Traditional vs. Roth IRAs

The Retirement Financial Center |

The features of these two retirement programs are quite different.  Let’s look at the main differences between each retirement program. Lorraine from Beverly, Massachusetts, “Finding the right retirement plan for me and my family was easy once I understood the main differences between the Traditional and Roth IRA.  My family’s financial advisor was able to help us pick the right plan for us. The peace of mind that I am planning ahead for our retirement is wonderful.”

Traditional IRA – This type of retirement account was created in 1974 and is held by approximately 36 million people in American households. Traditional IRAs allow individuals to make tax deductible contributions up to a certain limit. Distributions from this type of IRA are taxed as ordinary income.  If taken before age 59 ½ there is a 10% federal tax penalty. For workers covered by an employer retirement plan at work, the deduction for a traditional IRA in 2014 is phased out for incomes between $96,000 and $116,000 for married couples filing jointly or from $60,000 and $70,000 for single filers.

Roth IRA – This type of retirement account was created as part of the Taxpayer Relief Act in 1997. It is owned by 19.1 million American households. Individuals can make contributions to a Roth IRA up to certain limits. To qualify for tax-free and penalty-free withdrawals of earnings, Roth IRA distributions must meet a five year holding requirement and occur after age 59 ½. Contributions are limited based upon income. For 2014, contributions to a Roth IRA are phase out between $181,000 and $191,000 for married couples filing jointly and between $114,000 and $129,000 for single filers.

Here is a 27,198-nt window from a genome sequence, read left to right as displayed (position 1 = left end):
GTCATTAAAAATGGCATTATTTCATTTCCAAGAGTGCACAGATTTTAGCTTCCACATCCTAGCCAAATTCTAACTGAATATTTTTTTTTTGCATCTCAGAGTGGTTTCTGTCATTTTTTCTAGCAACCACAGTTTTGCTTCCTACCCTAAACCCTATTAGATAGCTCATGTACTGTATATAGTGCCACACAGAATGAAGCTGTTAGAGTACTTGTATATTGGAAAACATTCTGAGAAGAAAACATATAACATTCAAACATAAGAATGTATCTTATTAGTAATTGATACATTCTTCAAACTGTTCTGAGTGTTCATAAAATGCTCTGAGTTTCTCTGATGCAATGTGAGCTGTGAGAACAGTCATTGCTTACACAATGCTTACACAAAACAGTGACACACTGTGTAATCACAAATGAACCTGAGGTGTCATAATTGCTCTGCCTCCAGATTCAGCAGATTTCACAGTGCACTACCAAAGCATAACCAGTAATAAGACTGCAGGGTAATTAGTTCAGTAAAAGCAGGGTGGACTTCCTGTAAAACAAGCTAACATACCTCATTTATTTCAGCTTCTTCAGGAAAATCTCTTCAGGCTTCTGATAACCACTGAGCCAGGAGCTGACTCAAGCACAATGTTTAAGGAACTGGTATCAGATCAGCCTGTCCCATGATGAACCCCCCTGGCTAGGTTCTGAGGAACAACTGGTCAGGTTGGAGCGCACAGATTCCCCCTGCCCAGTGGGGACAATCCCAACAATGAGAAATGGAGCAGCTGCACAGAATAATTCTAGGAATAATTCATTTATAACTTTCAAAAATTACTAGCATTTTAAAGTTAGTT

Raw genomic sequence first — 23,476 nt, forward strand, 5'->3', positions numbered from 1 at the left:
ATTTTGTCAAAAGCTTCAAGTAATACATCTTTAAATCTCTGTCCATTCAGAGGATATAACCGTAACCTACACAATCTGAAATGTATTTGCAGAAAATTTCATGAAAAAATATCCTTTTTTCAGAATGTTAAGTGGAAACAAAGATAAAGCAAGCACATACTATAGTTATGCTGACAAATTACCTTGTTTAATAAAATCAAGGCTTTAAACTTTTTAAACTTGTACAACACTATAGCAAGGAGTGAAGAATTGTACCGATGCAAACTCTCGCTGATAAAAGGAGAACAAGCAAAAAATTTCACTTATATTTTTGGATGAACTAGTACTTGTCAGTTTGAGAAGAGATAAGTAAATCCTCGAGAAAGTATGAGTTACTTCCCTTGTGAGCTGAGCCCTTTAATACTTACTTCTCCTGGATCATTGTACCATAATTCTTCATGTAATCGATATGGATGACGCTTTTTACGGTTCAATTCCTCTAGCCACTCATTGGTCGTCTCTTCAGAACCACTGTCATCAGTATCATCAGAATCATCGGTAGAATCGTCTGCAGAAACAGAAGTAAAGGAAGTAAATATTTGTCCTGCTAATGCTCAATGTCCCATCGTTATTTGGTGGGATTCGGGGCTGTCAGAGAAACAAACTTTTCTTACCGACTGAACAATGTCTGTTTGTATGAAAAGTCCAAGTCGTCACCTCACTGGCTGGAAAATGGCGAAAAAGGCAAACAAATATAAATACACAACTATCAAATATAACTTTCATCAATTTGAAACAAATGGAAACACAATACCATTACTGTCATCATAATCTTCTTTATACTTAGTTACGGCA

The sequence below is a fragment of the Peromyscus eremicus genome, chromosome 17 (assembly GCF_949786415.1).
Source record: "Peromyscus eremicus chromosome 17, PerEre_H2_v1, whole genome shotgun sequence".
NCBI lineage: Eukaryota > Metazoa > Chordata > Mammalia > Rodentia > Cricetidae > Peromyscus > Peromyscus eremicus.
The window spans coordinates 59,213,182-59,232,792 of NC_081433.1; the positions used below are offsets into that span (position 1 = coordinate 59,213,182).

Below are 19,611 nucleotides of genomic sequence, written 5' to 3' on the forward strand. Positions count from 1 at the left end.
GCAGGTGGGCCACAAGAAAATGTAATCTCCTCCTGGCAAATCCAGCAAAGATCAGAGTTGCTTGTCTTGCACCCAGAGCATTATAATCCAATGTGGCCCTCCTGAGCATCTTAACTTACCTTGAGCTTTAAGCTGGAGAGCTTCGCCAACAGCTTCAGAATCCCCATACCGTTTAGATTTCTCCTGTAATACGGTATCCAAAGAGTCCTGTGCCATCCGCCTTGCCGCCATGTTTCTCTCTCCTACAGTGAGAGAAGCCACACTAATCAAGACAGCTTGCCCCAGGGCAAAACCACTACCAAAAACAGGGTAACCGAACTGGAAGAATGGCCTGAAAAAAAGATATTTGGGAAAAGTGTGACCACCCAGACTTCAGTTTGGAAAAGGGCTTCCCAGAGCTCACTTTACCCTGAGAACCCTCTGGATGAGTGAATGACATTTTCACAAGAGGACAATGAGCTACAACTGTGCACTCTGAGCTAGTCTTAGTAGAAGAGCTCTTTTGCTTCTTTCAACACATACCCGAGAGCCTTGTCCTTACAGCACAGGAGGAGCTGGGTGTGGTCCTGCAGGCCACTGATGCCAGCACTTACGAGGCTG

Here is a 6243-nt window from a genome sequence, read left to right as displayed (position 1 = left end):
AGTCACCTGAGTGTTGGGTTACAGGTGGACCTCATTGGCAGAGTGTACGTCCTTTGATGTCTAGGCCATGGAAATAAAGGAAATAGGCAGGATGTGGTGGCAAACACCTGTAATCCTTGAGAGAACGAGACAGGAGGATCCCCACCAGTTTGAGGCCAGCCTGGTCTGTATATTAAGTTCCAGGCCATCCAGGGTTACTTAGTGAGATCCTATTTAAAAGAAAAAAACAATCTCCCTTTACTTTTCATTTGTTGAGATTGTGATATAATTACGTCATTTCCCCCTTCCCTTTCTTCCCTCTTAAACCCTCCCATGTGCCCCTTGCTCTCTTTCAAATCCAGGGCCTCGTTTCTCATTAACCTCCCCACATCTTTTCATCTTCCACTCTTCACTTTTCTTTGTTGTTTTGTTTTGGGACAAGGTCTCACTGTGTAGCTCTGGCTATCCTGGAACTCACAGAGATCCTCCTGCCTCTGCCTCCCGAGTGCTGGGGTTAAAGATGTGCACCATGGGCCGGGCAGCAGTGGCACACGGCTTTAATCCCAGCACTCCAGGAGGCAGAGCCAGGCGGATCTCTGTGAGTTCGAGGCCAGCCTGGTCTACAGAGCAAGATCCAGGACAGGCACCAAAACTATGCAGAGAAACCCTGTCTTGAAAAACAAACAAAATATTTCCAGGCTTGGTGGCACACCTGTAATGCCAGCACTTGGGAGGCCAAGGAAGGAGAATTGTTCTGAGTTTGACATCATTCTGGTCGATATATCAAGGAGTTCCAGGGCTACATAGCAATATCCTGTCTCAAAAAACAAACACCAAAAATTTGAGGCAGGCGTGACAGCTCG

There are also rules that apply to contributing to either type of IRA.  Account owners cannot contribute more than $5,500 per year toward a combination of both types of IRAs. For example, if a person puts $3,500 toward a traditional IRA, that person would be limited to contribute $2,000 to their Roth IRA in the same year. For people over 50, “catch up” contributions may be made. The combined limit for these is $6.500. These two retirement plans are only part of the retirement picture. Once you have figured out which works best for your situation the only thing left to do is…open an account.